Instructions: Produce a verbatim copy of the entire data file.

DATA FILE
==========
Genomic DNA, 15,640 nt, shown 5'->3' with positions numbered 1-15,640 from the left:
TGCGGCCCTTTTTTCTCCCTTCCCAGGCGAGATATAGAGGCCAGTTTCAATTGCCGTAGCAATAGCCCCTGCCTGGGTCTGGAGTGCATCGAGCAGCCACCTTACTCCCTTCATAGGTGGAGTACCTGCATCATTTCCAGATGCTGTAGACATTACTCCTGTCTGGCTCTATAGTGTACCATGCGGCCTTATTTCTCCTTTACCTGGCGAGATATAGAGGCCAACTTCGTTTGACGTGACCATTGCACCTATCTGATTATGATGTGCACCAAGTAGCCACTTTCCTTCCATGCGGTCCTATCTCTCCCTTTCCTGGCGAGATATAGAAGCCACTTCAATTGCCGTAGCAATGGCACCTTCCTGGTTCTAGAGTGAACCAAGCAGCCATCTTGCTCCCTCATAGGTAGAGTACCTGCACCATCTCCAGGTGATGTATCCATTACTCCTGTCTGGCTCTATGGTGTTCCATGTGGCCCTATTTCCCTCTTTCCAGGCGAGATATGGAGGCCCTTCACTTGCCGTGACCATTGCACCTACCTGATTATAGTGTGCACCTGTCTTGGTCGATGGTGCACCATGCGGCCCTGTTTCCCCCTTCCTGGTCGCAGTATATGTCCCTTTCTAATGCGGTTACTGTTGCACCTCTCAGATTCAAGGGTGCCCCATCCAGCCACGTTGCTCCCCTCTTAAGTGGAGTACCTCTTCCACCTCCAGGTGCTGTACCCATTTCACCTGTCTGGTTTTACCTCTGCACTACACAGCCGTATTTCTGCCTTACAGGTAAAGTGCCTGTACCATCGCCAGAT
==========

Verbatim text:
Genomic DNA, 15,640 nt, shown 5'->3' with positions numbered 1-15,640 from the left:
TGCGGCCCTTTTTTCTCCCTTCCCAGGCGAGATATAGAGGCCAGTTTCAATTGCCGTAGCAATAGCCCCTGCCTGGGTCTGGAGTGCATCGAGCAGCCACCTTACTCCCTTCATAGGTGGAGTACCTGCATCATTTCCAGATGCTGTAGACATTACTCCTGTCTGGCTCTATAGTGTACCATGCGGCCTTATTTCTCCTTTACCTGGCGAGATATAGAGGCCAACTTCGTTTGACGTGACCATTGCACCTATCTGATTATGATGTGCACCAAGTAGCCACTTTCCTTCCATGCGGTCCTATCTCTCCCTTTCCTGGCGAGATATAGAAGCCACTTCAATTGCCGTAGCAATGGCACCTTCCTGGTTCTAGAGTGAACCAAGCAGCCATCTTGCTCCCTCATAGGTAGAGTACCTGCACCATCTCCAGGTGATGTATCCATTACTCCTGTCTGGCTCTATGGTGTTCCATGTGGCCCTATTTCCCTCTTTCCAGGCGAGATATGGAGGCCCTTCACTTGCCGTGACCATTGCACCTACCTGATTATAGTGTGCACCTGTCTTGGTCGATGGTGCACCATGCGGCCCTGTTTCCCCCTTCCTGGTCGCAGTATATGTCCCTTTCTAATGCGGTTACTGTTGCACCTCTCAGATTCAAGGGTGCCCCATCCAGCCACGTTGCTCCCCTCTTAAGTGGAGTACCTCTTCCACCTCCAGGTGCTGTACCCATTTCACCTGTCTGGTTTTACCTCTGCACTACACAGCCGTATTTCTGCCTTACAGGTAAAGTGCCTGTACCATCGCCAGAT